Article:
The council also approved a request to purchase water outside of city limits. The decision was a continuation of an item discussed at the August 8 meeting.
The approval will allow DB Trucking to purchase water from the city for a freight/commercial transport facility on the east edge of Monticello, across Highway 491 from the Port of Entry.
The project will tie into a water line in the area. The facility is located just outside the current city limits and is within the expansion area for future annexation. City staff reported that DB has expressed an interest in future annexation.
The council also approved a plaque on the new bronze eagle statue in Veterans Park on the corner of Main and Center Street.
Volunteer Parks and Beautification Committee member Carol Van Steeter explained the committee was requesting approval of the verbiage on the sign.
It will read: “Dedicated with gratitude to the men and women veterans of our community and our nation. The eagle a symbol of freedom, the rock a symbol of foundation.
“The qualities of courage, strength, determination, endurance, and selflessness are needed to serve a cause greater than oneself. These qualities embraced by our veterans should be a beacon for us all.
“We are the benefactors of a precious heritage of freedom passed onto us through the sacrifices of generations of veterans which has allowed us to stand in freedom.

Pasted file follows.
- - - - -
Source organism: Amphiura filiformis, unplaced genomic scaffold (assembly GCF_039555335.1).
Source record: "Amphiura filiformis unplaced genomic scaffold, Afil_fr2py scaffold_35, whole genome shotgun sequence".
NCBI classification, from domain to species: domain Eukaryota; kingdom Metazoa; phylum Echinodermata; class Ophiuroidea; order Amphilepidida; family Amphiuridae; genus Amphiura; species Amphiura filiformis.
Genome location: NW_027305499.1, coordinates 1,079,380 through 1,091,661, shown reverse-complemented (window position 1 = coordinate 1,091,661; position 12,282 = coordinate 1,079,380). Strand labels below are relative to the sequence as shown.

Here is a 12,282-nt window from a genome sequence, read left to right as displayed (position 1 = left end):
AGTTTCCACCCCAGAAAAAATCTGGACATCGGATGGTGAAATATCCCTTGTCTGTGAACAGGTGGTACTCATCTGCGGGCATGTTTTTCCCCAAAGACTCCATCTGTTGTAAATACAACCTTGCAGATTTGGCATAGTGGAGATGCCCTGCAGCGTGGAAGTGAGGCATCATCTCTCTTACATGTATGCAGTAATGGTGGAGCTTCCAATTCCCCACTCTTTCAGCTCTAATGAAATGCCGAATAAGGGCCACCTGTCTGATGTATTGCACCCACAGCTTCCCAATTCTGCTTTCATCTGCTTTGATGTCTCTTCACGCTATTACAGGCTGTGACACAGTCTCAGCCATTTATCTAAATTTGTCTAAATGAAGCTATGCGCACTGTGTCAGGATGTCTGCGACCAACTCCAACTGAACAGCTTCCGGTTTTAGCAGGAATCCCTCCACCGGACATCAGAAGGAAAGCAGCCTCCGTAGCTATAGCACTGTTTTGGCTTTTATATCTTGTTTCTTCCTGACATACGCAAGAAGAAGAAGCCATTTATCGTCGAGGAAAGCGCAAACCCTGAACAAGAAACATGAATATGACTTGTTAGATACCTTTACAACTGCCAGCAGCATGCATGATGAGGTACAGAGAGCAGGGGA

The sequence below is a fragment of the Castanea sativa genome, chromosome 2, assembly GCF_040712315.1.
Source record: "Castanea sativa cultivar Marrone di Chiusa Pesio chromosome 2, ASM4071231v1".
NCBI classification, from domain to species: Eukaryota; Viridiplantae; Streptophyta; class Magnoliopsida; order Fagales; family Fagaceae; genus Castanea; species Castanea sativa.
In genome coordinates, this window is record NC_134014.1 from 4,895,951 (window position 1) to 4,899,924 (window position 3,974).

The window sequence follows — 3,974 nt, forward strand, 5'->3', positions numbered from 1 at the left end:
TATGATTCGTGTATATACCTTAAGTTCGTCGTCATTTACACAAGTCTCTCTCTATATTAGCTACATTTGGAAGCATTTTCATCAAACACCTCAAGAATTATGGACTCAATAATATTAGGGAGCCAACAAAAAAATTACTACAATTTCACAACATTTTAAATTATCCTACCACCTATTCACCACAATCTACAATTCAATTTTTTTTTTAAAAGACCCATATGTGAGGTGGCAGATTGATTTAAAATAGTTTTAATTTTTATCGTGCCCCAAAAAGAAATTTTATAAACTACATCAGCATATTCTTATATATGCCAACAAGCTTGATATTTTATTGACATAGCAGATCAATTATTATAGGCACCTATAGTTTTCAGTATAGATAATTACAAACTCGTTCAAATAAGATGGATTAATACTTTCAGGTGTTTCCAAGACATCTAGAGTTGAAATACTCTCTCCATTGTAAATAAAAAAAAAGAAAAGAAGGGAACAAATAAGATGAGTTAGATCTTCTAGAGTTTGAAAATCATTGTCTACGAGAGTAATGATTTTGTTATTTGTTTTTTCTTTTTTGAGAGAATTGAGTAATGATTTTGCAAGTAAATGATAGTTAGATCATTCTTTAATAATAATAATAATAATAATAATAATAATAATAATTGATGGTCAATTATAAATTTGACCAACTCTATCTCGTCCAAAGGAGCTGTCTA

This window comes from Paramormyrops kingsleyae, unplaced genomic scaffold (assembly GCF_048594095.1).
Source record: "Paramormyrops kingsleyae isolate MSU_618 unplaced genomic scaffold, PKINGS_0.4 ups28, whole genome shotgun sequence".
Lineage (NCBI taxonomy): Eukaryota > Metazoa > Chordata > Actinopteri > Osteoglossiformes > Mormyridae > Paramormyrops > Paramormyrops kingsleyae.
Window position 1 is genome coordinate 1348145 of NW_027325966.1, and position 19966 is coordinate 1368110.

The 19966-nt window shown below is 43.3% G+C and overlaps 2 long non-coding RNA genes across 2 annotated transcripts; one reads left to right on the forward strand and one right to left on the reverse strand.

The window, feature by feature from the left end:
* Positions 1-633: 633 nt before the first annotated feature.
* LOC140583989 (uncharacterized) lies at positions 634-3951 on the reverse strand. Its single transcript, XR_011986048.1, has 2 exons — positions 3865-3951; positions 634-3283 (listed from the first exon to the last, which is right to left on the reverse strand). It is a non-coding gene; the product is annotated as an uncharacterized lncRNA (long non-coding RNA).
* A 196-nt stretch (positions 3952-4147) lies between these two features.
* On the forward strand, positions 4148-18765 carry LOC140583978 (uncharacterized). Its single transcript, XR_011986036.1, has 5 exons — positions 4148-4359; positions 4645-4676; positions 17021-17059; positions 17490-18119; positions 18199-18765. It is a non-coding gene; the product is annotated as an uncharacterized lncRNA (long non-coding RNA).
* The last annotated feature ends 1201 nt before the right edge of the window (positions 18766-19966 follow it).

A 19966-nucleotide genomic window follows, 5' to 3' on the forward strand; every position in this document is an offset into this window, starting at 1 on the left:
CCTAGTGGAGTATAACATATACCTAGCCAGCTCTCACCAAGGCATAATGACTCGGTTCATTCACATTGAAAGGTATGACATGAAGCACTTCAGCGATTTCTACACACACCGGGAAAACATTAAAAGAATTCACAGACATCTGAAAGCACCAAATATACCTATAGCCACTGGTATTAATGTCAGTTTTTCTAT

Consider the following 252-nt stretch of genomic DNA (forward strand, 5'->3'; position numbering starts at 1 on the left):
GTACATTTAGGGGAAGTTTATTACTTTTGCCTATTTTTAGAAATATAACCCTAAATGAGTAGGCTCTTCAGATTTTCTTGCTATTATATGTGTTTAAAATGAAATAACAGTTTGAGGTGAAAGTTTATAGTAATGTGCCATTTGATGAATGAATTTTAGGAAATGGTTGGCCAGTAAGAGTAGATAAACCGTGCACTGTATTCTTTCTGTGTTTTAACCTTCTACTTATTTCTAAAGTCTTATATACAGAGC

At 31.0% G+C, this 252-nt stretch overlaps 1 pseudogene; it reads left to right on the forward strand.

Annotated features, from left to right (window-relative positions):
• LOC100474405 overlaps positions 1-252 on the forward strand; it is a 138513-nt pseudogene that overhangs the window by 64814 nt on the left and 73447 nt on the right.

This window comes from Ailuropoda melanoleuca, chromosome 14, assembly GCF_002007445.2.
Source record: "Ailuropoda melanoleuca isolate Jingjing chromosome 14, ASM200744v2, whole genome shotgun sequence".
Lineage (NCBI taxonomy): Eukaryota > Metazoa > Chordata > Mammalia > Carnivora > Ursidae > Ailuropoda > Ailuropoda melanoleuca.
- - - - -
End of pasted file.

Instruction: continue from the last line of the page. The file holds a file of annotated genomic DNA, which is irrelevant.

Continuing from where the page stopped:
“Presented by the Monticello Parks & Beautification committee to Veterans Park and the City of Monticello on the 14th day of June, 2023.”
Council members gave glowing reviews of the wording and unanimously approved for parks and beautification to move forward with the project.
The council also approved changes to fees for certain requests. Among them council approved a $500 fee for zone change requests on properties in the city. 
Staff noted that the fee would cover city expenses including providing notice to neighbors, holding public hearings, providing public noticing, changing city maps and other staff time.
When asked, city staff shared that other communities charge up to $2,500 for zone change requests, noting one community that charged $750. Council approved the $500 fee for zone change applications.
Council also approved a fee schedule of $150 for applications for CUP’s nonconforming uses, temporary use or variance applications to cover staff time and city resources.